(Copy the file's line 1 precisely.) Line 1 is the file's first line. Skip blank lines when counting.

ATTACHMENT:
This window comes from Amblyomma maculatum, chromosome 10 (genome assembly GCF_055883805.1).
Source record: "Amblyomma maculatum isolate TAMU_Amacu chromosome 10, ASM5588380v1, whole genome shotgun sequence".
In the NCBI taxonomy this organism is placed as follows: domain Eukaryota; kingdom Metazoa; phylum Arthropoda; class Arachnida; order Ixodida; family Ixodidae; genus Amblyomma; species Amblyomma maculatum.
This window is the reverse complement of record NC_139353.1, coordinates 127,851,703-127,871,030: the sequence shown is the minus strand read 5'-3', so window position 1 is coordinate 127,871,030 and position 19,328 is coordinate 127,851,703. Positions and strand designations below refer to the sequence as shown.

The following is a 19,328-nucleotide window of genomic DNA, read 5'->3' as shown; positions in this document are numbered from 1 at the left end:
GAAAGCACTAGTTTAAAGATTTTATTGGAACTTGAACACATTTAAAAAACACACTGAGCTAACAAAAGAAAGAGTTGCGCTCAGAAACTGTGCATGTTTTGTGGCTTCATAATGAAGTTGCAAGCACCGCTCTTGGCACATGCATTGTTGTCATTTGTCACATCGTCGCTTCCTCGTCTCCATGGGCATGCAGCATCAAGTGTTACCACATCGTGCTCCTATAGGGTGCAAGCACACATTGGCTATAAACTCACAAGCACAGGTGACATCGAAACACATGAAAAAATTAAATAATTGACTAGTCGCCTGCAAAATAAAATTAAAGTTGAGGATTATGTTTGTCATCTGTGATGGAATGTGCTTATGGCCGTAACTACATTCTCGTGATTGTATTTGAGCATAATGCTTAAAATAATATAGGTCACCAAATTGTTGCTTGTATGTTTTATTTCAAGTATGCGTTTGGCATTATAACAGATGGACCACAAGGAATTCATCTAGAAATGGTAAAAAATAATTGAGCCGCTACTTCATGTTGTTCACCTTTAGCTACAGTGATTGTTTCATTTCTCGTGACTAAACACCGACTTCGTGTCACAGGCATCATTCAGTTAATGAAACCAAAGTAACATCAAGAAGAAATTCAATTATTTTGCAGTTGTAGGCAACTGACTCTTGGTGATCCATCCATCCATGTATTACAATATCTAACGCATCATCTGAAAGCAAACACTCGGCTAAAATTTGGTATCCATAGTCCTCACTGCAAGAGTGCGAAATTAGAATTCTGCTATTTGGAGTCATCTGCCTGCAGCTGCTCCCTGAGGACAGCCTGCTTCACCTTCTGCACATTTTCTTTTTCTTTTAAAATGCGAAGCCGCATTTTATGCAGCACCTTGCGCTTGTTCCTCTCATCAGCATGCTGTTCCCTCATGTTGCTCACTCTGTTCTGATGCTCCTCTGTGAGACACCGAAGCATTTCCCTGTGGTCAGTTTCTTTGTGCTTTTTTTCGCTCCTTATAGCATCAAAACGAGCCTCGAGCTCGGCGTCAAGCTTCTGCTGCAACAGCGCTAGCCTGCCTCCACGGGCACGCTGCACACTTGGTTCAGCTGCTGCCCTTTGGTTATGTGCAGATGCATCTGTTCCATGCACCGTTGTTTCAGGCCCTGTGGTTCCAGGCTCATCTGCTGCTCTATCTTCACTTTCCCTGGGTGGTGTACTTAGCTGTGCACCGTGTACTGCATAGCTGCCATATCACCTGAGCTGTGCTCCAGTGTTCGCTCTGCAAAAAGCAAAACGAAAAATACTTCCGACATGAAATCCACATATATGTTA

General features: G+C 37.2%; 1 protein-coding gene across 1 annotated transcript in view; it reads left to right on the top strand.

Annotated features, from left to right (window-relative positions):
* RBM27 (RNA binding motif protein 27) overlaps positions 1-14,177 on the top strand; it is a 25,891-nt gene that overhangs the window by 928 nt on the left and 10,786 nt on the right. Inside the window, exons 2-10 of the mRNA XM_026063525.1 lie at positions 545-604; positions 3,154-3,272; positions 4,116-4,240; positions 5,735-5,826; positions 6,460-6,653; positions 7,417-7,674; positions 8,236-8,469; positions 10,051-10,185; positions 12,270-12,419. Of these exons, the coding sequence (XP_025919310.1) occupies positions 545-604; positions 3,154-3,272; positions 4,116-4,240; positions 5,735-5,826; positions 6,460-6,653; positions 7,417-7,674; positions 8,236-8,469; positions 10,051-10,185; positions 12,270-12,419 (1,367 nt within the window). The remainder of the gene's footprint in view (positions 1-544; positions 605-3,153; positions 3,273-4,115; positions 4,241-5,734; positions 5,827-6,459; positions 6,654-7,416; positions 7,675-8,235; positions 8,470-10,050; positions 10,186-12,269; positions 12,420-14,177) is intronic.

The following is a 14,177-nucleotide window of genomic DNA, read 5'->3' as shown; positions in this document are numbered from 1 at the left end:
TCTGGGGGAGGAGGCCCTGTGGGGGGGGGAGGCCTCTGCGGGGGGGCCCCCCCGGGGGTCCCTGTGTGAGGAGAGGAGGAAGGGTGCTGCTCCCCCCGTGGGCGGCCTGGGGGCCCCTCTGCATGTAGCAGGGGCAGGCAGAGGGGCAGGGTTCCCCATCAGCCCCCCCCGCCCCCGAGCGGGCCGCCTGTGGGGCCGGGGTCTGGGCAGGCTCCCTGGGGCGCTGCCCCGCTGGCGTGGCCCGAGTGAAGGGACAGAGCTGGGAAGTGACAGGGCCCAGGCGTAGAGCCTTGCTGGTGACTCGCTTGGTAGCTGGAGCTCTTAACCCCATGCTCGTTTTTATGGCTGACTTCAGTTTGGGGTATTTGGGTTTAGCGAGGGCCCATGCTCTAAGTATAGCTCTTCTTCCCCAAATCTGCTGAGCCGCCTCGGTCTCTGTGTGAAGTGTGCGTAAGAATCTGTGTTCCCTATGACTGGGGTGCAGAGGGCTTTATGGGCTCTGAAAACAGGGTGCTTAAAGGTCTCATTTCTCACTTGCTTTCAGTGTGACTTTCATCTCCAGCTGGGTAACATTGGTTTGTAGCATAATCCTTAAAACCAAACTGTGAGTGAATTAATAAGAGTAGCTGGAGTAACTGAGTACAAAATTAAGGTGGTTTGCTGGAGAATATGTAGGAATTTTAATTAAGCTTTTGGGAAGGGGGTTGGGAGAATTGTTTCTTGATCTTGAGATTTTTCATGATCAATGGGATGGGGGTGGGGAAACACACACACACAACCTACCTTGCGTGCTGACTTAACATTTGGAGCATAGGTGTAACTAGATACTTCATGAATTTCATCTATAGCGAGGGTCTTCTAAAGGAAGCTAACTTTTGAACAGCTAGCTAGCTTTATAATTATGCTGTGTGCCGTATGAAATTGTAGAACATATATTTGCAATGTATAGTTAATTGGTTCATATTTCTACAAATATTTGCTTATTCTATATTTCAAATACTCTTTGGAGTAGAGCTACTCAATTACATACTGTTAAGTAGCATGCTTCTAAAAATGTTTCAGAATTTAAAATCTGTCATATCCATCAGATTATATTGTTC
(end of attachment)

This window comes from Amblyomma maculatum, chromosome 10 (genome assembly GCF_055883805.1).